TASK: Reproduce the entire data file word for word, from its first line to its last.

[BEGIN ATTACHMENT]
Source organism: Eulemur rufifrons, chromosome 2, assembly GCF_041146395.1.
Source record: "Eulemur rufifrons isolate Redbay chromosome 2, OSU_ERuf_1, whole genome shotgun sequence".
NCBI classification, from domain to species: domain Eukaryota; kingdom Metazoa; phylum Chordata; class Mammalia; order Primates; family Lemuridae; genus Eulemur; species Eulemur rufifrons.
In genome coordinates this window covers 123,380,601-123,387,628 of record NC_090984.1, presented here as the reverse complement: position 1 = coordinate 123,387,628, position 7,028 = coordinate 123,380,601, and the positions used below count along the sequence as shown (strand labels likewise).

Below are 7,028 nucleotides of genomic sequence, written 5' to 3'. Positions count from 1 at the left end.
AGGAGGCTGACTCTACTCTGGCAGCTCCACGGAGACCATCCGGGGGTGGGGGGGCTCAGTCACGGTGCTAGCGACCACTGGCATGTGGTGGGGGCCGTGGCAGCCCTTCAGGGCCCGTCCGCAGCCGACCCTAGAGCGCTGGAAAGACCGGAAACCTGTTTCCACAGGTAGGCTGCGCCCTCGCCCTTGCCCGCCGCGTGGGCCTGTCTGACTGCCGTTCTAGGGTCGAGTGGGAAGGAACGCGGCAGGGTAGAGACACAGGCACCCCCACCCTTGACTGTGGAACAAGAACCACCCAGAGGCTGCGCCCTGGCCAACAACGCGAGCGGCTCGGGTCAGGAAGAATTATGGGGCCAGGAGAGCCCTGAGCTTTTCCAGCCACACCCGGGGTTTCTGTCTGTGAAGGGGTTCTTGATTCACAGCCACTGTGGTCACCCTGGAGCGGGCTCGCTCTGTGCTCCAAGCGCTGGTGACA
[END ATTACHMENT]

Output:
Source organism: Eulemur rufifrons, chromosome 2, assembly GCF_041146395.1.
Source record: "Eulemur rufifrons isolate Redbay chromosome 2, OSU_ERuf_1, whole genome shotgun sequence".
NCBI classification, from domain to species: domain Eukaryota; kingdom Metazoa; phylum Chordata; class Mammalia; order Primates; family Lemuridae; genus Eulemur; species Eulemur rufifrons.
In genome coordinates this window covers 123,380,601-123,387,628 of record NC_090984.1, presented here as the reverse complement: position 1 = coordinate 123,387,628, position 7,028 = coordinate 123,380,601, and the positions used below count along the sequence as shown (strand labels likewise).

Below are 7,028 nucleotides of genomic sequence, written 5' to 3'. Positions count from 1 at the left end.
AGGAGGCTGACTCTACTCTGGCAGCTCCACGGAGACCATCCGGGGGTGGGGGGGCTCAGTCACGGTGCTAGCGACCACTGGCATGTGGTGGGGGCCGTGGCAGCCCTTCAGGGCCCGTCCGCAGCCGACCCTAGAGCGCTGGAAAGACCGGAAACCTGTTTCCACAGGTAGGCTGCGCCCTCGCCCTTGCCCGCCGCGTGGGCCTGTCTGACTGCCGTTCTAGGGTCGAGTGGGAAGGAACGCGGCAGGGTAGAGACACAGGCACCCCCACCCTTGACTGTGGAACAAGAACCACCCAGAGGCTGCGCCCTGGCCAACAACGCGAGCGGCTCGGGTCAGGAAGAATTATGGGGCCAGGAGAGCCCTGAGCTTTTCCAGCCACACCCGGGGTTTCTGTCTGTGAAGGGGTTCTTGATTCACAGCCACTGTGGTCACCCTGGAGCGGGCTCGCTCTGTGCTCCAAGCGCTGGTGACA